The entire population of Tusheti numbers about 2,500 with about 50 or so inhabitants in each of the villages during the summer months. Only 1-2 families remain in Omalo during the winter when up to 14 feet of snow cuts off the entire province from the rest of Georgia.

The towers of Omalo rise on a crag above the valley

The towers of Omalo, Tusheti

Even though this is the administrative “capital” of Tusheti, there are no stores, no hotels or restaurants and only dirt roads. It is also one of the most magical locations we have found in all our travels.

The Tush are a semi-nomadic people, albeit many with college educations and all with cell phones. The majority, together with their sheep and cows, travel between their summer villages and pastures high in the Caucasus Mountains and their winter lowland homes in Kakheti, in the villages of Zemo and Kverno Alvani.

There is a lovely legend about how the Tush acquired their land in Kakheti. In the 17th century, the Tush (who were fierce and independent fighters) provided Kakhetian prince Bidzina Choloqashvili with military support to defeat the then Persian invaders. The prince promised them a reward, and the Tush leader, Zezva Gaprindauli, asked for land where his people could spend the winter months. Prince Bidzina said that he would give them as much land as Zezva could cover with his horse in one day. Setting out from his mountain hamlet, Gaprindauli galloped his horse down the mountain into the lowlands until it dropped dead, near the town of Kverno Alvani. The prince honored his promise, making this area of Kakheti the winter home of most Tushetians. Today there is a monument to Gaprindauli’s horse just outside town to commemorate its valiant efforts to cover as much distance as possible.

The stone and wooden Shina guesthouse, Omalo

Shina Guest House, Omalo

We pass through Omalo twice during our time in Tusheti. During our first visit, we are accommodated in a guesthouse at the entrance of town, The Shina. It is a stone and wood two-story building with gingerbread lattice woodwork along the edges of the balconies, typical of the lowlands.

The room is basic but very clean, containing twin beds covered with thick woolen quilts. The greatest luxury is an ensuite bathroom (the only one we will have during our entire stay) with a toilet, sink and shower. Like all the guesthouses in Omalo and the rest of Tusheti, electricity and hot water are provided by solar energy – assuming it hasn’t rained all day. That means that the only time you might find some hot water is in the evening. The power is turned off at 10 pm, when it is assumed everyone is in bed.

Omalo, Tusheti, Sargiri Guesthouse

Big screen window, Sargiri Guesthouse, Omalo

Meals are served in an attached lounge with an enormous fireplace. In true Georgian tradition, they are plentiful and delicious. For dinner we feast on stuffed peppers, beef stew with roast potatoes, tomato and cucumber salad, cheese, bread, accompanied by rounds of toasts – to Skartvelo, Omalo, our deceased relatives, our parents, children – the list goes on and on. Fortunately, as a visitor you can get away with sipping your wine and are not required to down a glass with each toast!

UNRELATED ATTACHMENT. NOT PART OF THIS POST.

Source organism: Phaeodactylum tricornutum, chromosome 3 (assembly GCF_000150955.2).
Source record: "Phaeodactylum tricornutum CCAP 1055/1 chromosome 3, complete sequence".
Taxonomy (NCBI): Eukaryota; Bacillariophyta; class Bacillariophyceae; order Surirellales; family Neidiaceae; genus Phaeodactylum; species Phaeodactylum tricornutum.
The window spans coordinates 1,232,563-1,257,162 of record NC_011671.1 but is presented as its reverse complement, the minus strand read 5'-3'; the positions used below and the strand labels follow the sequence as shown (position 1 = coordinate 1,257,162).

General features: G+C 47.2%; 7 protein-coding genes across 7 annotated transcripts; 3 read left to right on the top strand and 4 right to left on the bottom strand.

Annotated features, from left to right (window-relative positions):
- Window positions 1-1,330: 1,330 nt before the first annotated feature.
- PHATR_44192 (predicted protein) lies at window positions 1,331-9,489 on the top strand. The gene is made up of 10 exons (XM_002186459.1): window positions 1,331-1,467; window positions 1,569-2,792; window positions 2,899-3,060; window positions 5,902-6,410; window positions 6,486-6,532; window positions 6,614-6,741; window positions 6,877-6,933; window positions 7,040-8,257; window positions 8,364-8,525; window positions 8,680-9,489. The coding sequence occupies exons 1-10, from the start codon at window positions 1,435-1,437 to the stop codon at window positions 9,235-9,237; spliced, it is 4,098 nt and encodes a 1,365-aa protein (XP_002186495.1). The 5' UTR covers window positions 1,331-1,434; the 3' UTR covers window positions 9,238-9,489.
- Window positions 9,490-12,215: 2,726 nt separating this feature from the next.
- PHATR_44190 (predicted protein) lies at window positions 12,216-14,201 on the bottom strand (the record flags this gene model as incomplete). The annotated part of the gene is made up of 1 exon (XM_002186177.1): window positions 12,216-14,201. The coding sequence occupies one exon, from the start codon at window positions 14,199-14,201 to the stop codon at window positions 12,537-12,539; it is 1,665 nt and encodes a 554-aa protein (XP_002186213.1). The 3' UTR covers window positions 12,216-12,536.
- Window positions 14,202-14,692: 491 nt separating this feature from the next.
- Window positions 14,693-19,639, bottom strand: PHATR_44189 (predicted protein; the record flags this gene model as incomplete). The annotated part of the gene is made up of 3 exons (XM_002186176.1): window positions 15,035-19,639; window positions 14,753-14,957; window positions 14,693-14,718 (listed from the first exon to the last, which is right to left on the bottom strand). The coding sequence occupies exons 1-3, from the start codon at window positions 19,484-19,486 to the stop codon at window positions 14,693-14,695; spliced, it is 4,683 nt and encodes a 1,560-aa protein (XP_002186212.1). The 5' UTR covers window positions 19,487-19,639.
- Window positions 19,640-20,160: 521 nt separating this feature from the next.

Several days later we pass through Omalo again and end up spending the night because a landslide has cut us off from our intended destination. This time we stay with a family at the Sargiri Guesthouse, immediately beneath the towers that are all that remain of the fortress of Keselo. The family lives on the lower floor. On the upper floor are five rooms, each with twin beds covered with woolen quilts. The bathroom and shower are down the hall next to the living room. Here the hot water is provided by a wood burning stove in the shower, making the room toasty warm. Unfortunately the warmth doesn’t reach the bedrooms; that night we wear layers of clothing, including our down jackets and socks to stay warm!

Sargiri Guesthouse, Omalo, family museum

Small Tusheti Museum, Sargiri Guesthouse

In a corner of the living room, a small museum houses Tushetian artifacts, which the family discovered when building their house. These include musical instruments, pots, saddles and traditional clothing.

In the kitchen, a giant open-air window faces the mountains and the valleys below. It is like a natural large screen TV where you can sit and watch the world of Omalo go by.

To work up an appetite we hike up to the towers above the guesthouse to watch the sun set over the valley. There is something quite magical about ancient stone towers silhouetted against the snow-capped Caucasus Mountains. You can almost imagine a fairy-tale Rapunzel standing in the upper story window waiting for her prince to appear.

These towers, however, served a very serious purpose. They provided refuge for the local Tushetian villagers from invaders, raiders and others with nefarious intentions.

There are towers all across Tusheti. Some are watchtowers, designed to give the alarm down the line, using smoke or fire, in the event of invasion or danger. Others, like the ones clinging to a steep crag above Omalo and the Gometsari Valley, are “residential” towers where the villagers would take refuge when danger loomed.